Referral Process

Permission to Evaluate

  • A request for an evaluation for referral to special education may be made by:
    • Parent(s) of a child
    • LEA
    • SEA
    • Other state agency
  • Parents have the right to:
    • Review screening records
    • Meet with school personnel to discuss the referral
    • Disagree with the referral
  • LEA gathers information to use on the Permission to Evaluate
permission to evaluate
Permission to Evaluate

Initial Evaluation--Consent

  • Consent for the initial evaluation must be obtained from the parent
  • Parental consent for the evaluation is not to be construed as consent for services

Initial Evaluation-- Absence of Consent

  • If the parent does not give consent for the evaluation or does not respond to a request for an initial evaluation, the LEA may pursue permission through due process procedures
permission to evaluate1
Permission to Evaluate


Consent for Wards of the State –

“Make reasonable efforts to obtain the informed consent from the parent of the child for an initial evaluation”


  • Ward of the state (as defined by state law):
    • Foster child
    • Ward of the State
    • Child in the custody of a public child welfare agency
    • Does not include a foster child whose foster parent meets the definition of “parent.”
permission to evaluate2
Permission to Evaluate


  • Timeline to complete evaluation –
    • School Districts: Within 60 school days from receiving permission
    • Charter Schools: Within 60 calendar days from receiving permission
  • Exceptions to timeline –
    • Child moves to new LEA after initiation of evaluation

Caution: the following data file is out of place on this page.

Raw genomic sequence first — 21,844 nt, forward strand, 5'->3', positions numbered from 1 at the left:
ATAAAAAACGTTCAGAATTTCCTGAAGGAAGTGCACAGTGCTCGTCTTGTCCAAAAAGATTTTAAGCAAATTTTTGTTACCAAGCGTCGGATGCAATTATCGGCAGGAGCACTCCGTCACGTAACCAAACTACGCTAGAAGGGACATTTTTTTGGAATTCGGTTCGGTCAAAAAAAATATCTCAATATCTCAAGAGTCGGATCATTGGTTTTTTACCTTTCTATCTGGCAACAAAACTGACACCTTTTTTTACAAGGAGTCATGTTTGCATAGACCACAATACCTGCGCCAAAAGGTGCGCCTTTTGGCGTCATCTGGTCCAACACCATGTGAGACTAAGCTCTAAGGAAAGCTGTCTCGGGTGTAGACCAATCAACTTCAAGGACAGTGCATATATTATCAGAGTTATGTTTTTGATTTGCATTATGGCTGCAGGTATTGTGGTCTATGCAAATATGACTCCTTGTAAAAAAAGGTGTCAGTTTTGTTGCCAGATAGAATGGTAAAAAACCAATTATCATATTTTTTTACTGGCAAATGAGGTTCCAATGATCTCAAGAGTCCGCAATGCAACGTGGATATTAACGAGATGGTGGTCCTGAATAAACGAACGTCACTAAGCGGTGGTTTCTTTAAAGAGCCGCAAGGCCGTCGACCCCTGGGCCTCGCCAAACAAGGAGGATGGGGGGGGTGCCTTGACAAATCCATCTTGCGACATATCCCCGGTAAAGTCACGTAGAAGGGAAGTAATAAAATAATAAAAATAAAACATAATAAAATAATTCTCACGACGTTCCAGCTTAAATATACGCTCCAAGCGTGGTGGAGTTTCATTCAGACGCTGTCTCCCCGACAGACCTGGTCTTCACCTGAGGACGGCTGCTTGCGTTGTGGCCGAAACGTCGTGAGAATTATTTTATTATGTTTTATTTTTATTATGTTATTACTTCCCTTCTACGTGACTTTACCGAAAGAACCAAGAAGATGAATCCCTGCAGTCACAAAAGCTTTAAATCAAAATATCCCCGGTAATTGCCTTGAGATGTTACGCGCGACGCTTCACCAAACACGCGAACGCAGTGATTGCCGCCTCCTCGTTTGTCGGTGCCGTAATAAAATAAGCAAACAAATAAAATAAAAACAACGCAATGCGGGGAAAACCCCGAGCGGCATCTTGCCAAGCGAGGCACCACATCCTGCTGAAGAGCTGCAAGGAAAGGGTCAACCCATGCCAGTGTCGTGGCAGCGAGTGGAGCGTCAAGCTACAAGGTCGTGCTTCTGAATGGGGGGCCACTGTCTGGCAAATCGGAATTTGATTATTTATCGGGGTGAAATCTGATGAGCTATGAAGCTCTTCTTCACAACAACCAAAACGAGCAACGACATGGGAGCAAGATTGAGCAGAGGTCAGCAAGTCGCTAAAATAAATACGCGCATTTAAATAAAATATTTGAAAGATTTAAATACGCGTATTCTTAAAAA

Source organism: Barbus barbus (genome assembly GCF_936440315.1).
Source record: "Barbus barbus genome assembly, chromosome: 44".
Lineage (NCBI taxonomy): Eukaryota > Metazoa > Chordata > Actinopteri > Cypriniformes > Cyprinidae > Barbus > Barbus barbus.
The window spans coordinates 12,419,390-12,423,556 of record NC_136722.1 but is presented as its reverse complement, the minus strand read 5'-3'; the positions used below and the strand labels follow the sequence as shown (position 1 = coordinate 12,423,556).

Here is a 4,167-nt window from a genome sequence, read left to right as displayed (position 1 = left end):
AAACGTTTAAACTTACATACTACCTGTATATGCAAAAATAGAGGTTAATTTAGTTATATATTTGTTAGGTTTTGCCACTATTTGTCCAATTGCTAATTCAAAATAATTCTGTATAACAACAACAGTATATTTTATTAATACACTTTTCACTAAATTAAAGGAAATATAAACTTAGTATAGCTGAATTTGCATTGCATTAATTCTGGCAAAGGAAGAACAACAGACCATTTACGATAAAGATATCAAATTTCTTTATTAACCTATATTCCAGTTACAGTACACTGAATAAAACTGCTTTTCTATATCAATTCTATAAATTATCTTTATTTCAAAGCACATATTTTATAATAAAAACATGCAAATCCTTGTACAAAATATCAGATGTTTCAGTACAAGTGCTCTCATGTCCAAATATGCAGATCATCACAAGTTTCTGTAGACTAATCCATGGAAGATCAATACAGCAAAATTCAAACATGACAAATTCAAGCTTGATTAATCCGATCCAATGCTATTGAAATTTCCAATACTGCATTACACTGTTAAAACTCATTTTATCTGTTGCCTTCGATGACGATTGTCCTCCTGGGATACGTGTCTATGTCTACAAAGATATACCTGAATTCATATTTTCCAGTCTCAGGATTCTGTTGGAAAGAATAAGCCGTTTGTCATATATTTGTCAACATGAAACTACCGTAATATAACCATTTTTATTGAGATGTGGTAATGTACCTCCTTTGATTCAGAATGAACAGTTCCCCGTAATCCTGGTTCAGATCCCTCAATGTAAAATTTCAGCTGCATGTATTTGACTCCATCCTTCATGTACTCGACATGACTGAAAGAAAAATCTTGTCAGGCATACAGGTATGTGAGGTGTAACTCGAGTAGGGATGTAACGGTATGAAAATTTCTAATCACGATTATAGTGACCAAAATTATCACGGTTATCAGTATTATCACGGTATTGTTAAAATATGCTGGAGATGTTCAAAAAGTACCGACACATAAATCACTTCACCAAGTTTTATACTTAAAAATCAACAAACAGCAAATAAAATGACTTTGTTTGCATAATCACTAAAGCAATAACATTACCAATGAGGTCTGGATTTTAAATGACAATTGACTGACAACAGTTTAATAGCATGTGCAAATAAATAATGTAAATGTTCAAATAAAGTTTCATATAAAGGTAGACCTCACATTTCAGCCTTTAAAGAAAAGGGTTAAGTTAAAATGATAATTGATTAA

• Must make sufficient progress toward prompt completion
      • Parent and new LEA agree to a specific time for completion
    • Parent repeatedly fails or refuses to produce child for evaluation
permission to evaluate3
Permission to Evaluate


Clarification: Screening versus Evaluation

  • “Screenings by teacher or specialist to determine appropriate instructional strategies for curriculum implementation shall not be considered to be an evaluation for eligibility for special education and related services.”
  • Parental permission not required for screenings
permission to evaluate4
Permission to Evaluate


Clarification - Medication

  • SEA and LEA personnel are prohibited from requiring a child to obtain a prescription as a condition for attending school, receiving an evaluation or receiving services
permission to evaluate form
Permission to Evaluate Form


  • Let’s take a look at the new Permission to Evaluate form


Evaluation Team

Evaluation Process

Evaluation Report


Upon completion of the assessments:

  • A team of qualified professionals and parent(s) determines eligibility
    • Is child identified as a child with a disability?
      • Meets criteria of one of the disability categories
      • Needs specially designed instruction
  • What are the child’s educational needs
  • Evaluation report with determination of eligibility is given to parent(s)